3. Inconsistencies in Invoices or Documentation: Scrutinize invoices for irregularities, such as misspellings, incorrect formatting, or missing information. Fake or altered invoices are common signs of fraudulent activity.
  4. Suspicious Communication Patterns: Pay attention to any sudden changes in how your vendor communicates with you, like using different email addresses, unusual phone calls, or requests to communicate outside of normal channels.
  5. Unexpected Price Increases: Be cautious if there are significant and unexplained price increases from a vendor. Fraudsters may attempt to overcharge for products or services, hoping to slip unnoticed.
  6. Poor Quality or Undelivered Goods/Services: If you receive substandard goods or services or if your orders consistently go unfulfilled, it could be a red flag for vendor fraud.
  7. Unusual Vendor Behavior: Be alert to vendor behavior that deviates from their usual practices, including evasive answers, sudden unresponsiveness, or reluctance to provide documentation or clarification.
  8. Stay Informed: Keep up-to-date with fraud trends and news within your industry. Awareness of new tactics and scams can help you be more proactive in identifying vendor fraud. Be sure to educate your employees on vendor impersonation fraud and encourage them to report suspicious activity. They may notice irregular vendor interactions or uncover information that could help identify fraud.  

No single indicator guarantees the presence of vendor fraud. However, being vigilant and combining multiple factors for assessment can significantly improve your ability to identify potential fraudulent activities and protect your organization from falling victim to vendor fraud. 


Measures to Detect and Prevent Vendor Impersonation Fraud

Vendor Tips:

  • Due Diligence: During the onboarding process, focus on verifying vendor details such as mailing addresses, contact numbers, vendor tax identification numbers, contact persons, and bank accounts. Also, check the vendor’s financial stability.
  • Conduct Reputation and Reference Checks: Research the vendor’s reputation within the industry. Seek references from other clients or business partners who have worked with the vendor before. This allows you to gather insights into their reliability, integrity, and history of delivering quality services.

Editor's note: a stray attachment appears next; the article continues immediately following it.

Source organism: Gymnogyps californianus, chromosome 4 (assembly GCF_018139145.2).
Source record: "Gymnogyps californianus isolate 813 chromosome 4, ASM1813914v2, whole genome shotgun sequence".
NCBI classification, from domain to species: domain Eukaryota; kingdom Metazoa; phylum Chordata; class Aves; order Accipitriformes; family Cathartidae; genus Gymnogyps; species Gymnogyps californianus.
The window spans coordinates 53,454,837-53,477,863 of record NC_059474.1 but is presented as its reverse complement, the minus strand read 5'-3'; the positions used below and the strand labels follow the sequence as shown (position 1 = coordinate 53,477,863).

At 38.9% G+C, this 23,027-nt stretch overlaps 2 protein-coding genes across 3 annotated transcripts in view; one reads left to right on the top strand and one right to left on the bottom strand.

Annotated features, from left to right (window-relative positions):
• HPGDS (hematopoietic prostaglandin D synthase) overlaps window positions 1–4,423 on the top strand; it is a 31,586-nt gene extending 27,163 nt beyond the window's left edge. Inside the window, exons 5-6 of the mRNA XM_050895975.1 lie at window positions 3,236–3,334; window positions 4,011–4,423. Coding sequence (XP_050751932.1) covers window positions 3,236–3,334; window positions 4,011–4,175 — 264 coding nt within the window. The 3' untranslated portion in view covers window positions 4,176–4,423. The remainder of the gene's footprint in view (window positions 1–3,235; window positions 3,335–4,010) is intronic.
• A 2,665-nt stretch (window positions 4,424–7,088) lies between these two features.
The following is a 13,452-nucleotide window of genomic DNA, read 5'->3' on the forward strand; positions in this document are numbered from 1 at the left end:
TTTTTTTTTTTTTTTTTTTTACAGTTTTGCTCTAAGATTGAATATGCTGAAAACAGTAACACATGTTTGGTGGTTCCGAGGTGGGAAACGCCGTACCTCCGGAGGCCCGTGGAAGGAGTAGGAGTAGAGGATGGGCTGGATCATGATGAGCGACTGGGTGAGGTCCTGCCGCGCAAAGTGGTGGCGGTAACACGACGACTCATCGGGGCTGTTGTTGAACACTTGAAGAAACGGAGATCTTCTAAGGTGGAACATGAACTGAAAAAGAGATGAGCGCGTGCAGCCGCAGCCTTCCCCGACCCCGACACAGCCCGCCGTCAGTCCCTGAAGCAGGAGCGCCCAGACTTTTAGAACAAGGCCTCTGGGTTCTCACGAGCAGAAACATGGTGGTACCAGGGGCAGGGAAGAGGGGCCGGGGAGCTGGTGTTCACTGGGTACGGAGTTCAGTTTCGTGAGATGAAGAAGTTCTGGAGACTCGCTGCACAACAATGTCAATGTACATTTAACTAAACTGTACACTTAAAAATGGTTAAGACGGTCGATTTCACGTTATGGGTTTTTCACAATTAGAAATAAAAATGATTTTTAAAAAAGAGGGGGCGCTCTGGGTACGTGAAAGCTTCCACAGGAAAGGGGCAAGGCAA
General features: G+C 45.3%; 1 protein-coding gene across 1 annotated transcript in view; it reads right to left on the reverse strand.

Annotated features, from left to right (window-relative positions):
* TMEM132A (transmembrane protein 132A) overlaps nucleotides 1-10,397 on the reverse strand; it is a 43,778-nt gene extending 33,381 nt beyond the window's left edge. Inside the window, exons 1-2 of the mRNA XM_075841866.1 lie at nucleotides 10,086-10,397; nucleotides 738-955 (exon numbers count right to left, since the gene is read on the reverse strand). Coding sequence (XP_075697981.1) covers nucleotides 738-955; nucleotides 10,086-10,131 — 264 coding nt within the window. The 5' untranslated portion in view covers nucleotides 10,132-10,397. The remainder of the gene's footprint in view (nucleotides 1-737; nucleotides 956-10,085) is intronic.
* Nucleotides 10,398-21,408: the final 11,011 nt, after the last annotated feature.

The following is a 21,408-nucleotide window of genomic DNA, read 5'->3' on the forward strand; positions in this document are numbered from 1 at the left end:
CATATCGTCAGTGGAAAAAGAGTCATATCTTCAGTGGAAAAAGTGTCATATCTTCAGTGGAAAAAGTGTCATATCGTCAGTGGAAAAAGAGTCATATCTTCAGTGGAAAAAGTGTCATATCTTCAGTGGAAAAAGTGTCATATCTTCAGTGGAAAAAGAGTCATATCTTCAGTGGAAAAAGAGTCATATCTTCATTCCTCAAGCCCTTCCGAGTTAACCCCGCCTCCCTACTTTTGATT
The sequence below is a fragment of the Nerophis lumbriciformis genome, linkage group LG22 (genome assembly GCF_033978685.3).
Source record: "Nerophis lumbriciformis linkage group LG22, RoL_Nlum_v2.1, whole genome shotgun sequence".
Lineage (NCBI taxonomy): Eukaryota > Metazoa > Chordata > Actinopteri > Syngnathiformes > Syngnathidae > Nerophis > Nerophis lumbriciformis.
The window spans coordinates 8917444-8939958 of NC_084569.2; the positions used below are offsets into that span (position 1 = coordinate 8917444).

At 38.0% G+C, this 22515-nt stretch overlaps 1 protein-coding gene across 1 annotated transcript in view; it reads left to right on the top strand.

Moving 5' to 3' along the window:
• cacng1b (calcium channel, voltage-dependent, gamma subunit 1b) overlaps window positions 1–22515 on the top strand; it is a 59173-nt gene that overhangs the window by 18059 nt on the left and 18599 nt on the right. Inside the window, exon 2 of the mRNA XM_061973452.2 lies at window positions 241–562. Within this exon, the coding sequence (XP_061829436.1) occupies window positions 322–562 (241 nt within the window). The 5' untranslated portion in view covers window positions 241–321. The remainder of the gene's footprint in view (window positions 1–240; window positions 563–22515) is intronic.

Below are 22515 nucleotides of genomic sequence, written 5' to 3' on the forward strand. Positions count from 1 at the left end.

• Evaluate Internal Controls: Assess the vendor’s internal controls and anti-fraud measures. Review their policies and procedures related to fraud prevention, cybersecurity, and data protection. Strong internal controls demonstrate the vendor’s commitment to mitigating the risk of fraud.

Employee Tips:

  • Split Responsibilities & Regular Rotation: Separating the tasks of inputting purchase information and approving transactions can help limit employee misconduct. You can also rotate duties of employees in vendor management and purchasing or rope in managers to monitor important tasks.
  • Run Thorough Background Checks: Conduct thorough background checks on all employees involved in vendor management or financial transactions. Verify their credentials, employment history, and conduct reference checks to ensure they have a trustworthy track record.
  • Anti-Fraud Training & Anonymous Tip Line: Provide comprehensive training to employees on fraud prevention, including specific information about vendor impersonation fraud. Additionally, encouraging your employees to report suspicious activity of their colleagues can strengthen internal controls.




Click here to download a FREE Vendor Impersonation Fraud E-Book!







System Tips:

  • Invest in Vendor Management Software: Consider streamlining and automating the process of managing vendors and their relationships. A centralized platform can efficiently handle vendor onboarding, contract management, performance tracking, compliance monitoring, and more.